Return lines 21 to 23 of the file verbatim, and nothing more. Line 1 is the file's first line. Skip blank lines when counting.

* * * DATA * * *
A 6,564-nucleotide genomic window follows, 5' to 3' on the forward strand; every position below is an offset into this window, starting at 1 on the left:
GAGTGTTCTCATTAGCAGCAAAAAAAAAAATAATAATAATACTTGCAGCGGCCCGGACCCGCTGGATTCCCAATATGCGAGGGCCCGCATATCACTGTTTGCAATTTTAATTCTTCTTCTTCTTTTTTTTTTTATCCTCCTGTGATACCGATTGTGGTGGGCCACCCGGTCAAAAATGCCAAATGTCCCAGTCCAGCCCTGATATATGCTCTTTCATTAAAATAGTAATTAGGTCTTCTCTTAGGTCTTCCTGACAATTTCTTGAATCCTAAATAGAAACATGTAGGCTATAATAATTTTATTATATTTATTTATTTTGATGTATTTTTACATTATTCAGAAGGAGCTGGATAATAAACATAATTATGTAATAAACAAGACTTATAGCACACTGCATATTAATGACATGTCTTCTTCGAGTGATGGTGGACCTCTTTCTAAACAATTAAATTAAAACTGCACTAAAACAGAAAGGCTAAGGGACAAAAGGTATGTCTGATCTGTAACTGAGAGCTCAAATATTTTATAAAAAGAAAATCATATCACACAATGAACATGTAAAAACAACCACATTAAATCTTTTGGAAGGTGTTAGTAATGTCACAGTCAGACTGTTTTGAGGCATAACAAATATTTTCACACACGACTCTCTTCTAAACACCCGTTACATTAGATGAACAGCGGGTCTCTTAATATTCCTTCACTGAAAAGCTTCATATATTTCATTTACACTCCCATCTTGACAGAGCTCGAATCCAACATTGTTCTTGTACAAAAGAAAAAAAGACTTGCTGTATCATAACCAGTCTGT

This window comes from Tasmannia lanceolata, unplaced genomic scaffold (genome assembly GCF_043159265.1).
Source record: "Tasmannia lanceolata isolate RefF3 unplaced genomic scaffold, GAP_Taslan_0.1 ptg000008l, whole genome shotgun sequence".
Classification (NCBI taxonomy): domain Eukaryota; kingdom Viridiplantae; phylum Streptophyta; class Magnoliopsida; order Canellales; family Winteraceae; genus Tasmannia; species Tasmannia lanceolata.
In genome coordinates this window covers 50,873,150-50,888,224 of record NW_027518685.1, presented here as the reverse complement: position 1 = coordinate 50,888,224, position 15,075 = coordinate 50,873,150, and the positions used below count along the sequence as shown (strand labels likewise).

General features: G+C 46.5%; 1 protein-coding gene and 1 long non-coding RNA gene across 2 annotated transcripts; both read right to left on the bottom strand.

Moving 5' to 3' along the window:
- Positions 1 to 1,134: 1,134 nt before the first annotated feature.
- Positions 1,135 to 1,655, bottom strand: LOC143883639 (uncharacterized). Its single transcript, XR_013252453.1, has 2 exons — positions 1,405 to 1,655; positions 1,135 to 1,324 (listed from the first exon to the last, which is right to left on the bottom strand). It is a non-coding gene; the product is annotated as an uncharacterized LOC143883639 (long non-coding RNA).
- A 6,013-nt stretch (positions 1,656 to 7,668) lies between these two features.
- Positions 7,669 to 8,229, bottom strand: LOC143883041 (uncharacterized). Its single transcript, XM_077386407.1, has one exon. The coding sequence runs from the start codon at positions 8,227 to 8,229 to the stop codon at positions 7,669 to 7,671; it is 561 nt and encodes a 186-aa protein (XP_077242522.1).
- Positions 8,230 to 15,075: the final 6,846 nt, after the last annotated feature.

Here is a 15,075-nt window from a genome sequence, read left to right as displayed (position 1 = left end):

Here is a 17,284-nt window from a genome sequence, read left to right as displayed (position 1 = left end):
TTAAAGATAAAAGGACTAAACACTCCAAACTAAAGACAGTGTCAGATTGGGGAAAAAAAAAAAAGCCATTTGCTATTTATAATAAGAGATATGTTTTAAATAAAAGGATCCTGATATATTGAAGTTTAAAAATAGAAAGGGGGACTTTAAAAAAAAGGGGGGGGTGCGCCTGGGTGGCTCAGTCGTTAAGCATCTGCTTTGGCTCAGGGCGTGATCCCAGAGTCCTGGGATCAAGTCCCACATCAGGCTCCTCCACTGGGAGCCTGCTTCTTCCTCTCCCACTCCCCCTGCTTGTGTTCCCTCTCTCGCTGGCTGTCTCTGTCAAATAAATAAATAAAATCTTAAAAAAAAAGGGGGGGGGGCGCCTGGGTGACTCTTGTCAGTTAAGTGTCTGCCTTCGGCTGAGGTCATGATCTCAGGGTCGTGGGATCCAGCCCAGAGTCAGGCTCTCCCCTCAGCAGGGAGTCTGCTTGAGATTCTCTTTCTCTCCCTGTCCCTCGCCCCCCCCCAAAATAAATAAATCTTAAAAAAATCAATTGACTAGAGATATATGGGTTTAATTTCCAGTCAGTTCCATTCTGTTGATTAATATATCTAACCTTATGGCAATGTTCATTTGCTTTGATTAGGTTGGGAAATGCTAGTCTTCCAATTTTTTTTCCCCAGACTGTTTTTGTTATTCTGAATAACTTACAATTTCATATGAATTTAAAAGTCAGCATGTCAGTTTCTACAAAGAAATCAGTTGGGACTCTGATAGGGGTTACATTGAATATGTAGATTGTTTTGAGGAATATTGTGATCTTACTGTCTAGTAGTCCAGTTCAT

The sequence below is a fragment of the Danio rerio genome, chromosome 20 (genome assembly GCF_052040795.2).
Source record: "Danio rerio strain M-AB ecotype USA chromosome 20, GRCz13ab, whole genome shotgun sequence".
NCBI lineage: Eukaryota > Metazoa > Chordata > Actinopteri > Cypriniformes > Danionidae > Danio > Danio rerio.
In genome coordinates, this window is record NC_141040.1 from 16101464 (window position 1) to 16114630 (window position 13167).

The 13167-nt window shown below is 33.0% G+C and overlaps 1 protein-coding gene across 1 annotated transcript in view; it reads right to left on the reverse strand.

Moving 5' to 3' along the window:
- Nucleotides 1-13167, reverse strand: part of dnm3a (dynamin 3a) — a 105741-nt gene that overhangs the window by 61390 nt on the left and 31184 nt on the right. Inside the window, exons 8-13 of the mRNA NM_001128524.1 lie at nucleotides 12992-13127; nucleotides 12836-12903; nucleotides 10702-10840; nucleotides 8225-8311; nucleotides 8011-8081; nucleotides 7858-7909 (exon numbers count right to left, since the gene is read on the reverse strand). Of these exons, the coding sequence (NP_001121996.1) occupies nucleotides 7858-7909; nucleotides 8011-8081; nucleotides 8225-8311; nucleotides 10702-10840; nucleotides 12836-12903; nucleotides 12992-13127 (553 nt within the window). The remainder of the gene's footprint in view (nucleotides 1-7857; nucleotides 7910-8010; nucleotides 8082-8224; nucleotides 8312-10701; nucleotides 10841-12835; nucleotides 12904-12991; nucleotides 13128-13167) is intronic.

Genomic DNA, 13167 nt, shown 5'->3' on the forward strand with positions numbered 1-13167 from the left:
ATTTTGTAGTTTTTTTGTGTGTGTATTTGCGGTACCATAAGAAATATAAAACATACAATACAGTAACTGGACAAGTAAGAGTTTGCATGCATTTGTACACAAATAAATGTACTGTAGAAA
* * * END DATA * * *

The 13167-nt window shown below is 33.0% G+C and overlaps 1 protein-coding gene across 1 annotated transcript in view; it reads right to left on the reverse strand.

Moving 5' to 3' along the window:
- Nucleotides 1-13167, reverse strand: part of dnm3a (dynamin 3a) — a 105741-nt gene that overhangs the window by 61390 nt on the left and 31184 nt on the right. Inside the window, exons 8-13 of the mRNA NM_001128524.1 lie at nucleotides 12992-13127; nucleotides 12836-12903; nucleotides 10702-10840; nucleotides 8225-8311; nucleotides 8011-8081; nucleotides 7858-7909 (exon numbers count right to left, since the gene is read on the reverse strand). Of these exons, the coding sequence (NP_001121996.1) occupies nucleotides 7858-7909; nucleotides 8011-8081; nucleotides 8225-8311; nucleotides 10702-10840; nucleotides 12836-12903; nucleotides 12992-13127 (553 nt within the window). The remainder of the gene's footprint in view (nucleotides 1-7857; nucleotides 7910-8010; nucleotides 8082-8224; nucleotides 8312-10701; nucleotides 10841-12835; nucleotides 12904-12991; nucleotides 13128-13167) is intronic.